Focusing on good value and good service was one of my key points in a USA Today op-ed a couple of weeks ago.

Fortunately, Frequent Business Traveler interviewed Scott Kirby who will be President of the combined airline and others, and reports that:

  • “The merged airline will use the current American product as its template and, as a result, the current US Airways product will be greatly enhanced to ensure uniformity across both airlines until they are merged under one operating certificate.”
  • US Airways will leave Star Alliance “seven to nine weeks after” January 7.
  • “On April 1, US Airways will adopt American’s meal windows and catering”
  • “[O]n September 1, the US Airways soft product (i.e. in-flight service) will mirror American’s.
  • By September 1, “new aircraft being delivered to US Airways will have the new AA interiors.”

If these decisions hold — beyond a merger honeymoon period — then they’re real wins for frequent flyers and could go a long way towards reducing anxiety over the combination. I remain skeptical, the temptation to cut costs short-sightedly is great. But so far they seem to be saying the right things.

(HT: AAdvantageGeek)


About Gary Leff

Gary Leff is one of the foremost experts in the field of miles, points, and frequent business travel - a topic he has covered since 2002. Co-founder of frequent flyer community InsideFlyer.com, emcee of the Freddie Awards, and named one of the "World's Top Travel Experts" by Conde' Nast Traveler (2010-Present) Gary has been a guest on most major news media, profiled in several top print publications, and published broadly on the topic of consumer loyalty. More About Gary »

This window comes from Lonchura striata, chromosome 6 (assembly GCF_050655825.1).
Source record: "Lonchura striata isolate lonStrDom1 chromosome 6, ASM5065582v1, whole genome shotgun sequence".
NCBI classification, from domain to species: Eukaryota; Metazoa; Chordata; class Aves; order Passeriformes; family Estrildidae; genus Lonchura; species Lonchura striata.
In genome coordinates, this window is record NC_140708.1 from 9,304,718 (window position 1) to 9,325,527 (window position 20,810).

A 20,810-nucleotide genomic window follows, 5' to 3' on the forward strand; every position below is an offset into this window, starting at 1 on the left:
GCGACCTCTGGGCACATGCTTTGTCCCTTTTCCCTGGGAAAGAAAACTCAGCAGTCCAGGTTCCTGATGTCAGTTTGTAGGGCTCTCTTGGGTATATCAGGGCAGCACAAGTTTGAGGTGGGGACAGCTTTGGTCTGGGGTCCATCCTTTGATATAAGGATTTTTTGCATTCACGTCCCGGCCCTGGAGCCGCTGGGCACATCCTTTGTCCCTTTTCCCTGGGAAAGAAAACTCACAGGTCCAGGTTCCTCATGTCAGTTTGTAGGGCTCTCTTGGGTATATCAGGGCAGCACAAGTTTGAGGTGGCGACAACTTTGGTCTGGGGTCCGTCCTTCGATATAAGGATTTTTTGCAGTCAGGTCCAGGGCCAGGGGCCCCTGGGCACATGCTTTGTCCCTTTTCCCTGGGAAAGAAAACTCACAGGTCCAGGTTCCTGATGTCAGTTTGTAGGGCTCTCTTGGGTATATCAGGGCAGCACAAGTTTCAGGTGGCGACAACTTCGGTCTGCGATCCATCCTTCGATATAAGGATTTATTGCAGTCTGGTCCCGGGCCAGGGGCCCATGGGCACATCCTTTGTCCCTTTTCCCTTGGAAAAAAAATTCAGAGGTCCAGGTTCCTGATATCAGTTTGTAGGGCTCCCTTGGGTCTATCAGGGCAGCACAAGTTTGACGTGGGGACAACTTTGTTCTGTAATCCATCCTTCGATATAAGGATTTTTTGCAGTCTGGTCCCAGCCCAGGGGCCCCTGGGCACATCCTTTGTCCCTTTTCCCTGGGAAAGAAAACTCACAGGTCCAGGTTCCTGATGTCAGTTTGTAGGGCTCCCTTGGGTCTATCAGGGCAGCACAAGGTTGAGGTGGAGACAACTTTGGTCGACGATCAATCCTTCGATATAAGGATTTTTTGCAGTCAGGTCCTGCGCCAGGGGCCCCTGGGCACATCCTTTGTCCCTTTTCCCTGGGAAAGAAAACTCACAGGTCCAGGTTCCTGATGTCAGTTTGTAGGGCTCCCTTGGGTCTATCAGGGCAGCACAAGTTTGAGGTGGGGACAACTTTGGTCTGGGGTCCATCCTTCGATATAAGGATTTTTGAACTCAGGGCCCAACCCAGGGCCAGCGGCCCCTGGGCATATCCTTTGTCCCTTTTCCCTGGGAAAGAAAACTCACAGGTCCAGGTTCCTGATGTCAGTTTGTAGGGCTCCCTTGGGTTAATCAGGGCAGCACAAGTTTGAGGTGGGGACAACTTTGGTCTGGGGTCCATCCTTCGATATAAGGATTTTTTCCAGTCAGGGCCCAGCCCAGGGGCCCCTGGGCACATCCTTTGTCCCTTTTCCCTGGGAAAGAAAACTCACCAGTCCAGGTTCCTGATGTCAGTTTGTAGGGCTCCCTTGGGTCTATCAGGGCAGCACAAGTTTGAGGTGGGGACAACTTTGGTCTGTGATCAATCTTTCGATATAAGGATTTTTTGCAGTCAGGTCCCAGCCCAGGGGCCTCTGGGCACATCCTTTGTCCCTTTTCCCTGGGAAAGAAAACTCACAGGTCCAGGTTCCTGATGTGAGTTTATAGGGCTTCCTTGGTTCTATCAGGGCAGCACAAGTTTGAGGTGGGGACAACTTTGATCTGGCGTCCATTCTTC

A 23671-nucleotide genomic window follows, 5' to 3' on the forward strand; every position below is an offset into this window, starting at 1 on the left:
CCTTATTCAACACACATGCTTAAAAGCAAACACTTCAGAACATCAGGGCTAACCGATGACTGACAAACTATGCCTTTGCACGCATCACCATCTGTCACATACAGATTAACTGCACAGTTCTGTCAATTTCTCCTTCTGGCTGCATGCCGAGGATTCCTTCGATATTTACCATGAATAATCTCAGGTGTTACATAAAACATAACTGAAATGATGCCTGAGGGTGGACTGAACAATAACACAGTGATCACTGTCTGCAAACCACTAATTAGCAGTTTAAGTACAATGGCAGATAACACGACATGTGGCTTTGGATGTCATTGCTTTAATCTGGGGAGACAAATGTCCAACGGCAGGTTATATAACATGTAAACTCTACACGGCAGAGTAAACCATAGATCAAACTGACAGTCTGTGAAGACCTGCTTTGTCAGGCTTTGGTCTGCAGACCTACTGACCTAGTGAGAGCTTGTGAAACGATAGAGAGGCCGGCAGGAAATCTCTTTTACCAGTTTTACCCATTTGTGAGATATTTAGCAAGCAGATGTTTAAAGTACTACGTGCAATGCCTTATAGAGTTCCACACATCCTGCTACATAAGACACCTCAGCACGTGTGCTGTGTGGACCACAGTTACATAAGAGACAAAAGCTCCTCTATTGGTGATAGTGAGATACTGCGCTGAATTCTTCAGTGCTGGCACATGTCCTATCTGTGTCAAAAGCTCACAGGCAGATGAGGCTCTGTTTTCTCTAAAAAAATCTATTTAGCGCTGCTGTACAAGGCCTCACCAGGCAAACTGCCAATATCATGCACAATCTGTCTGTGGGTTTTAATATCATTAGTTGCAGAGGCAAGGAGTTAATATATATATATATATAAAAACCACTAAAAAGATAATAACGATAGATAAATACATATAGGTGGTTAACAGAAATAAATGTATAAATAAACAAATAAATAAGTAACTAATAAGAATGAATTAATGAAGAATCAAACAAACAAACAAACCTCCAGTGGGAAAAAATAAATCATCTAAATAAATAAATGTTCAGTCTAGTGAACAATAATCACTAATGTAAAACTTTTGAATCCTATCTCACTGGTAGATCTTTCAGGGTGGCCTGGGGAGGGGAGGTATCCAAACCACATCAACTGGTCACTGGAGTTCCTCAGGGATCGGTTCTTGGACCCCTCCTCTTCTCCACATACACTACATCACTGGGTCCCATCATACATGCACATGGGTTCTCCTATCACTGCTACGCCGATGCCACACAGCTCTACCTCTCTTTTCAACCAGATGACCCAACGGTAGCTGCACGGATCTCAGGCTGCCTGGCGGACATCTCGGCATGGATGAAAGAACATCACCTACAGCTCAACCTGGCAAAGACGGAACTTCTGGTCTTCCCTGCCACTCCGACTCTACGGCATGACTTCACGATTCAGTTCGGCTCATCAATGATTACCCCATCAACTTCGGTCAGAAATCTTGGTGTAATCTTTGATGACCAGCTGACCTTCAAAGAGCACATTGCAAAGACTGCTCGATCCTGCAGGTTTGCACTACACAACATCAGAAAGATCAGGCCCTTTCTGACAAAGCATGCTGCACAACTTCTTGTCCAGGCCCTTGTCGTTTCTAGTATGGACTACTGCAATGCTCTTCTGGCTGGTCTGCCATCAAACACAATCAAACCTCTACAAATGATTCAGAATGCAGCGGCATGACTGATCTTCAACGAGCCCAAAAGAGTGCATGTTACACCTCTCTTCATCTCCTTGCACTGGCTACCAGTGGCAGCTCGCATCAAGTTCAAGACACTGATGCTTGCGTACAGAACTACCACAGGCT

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  1. Good news indeed, especially after just doing AA DCA-JFK-LHR(New business class product on 77W)-BCN-MIA-DCA this weekend. Service was pretty good as was most of the food. love the new Business seat. Appreciate the switch from Beefeaters to Bombay Saphire for my G&Ts.
    However the food on MIA-DCA was horrible snap peas were uneatable, chicken flavorless, carrot cake okay, but worthless calories. FA was very good though!

  2. I’m absolutely convinced Doug Parker sees a big “X” on United and is determined to go after that airline and its customers in a big way-his number one priority, actually. UA is vulnerable, its executives have “disrespected” Parker and US Air repeatedly and Parker has no intention to join UA in the race to the bottom.

  3. Sure everything should be somewhat business as expected for the first 6 months to a year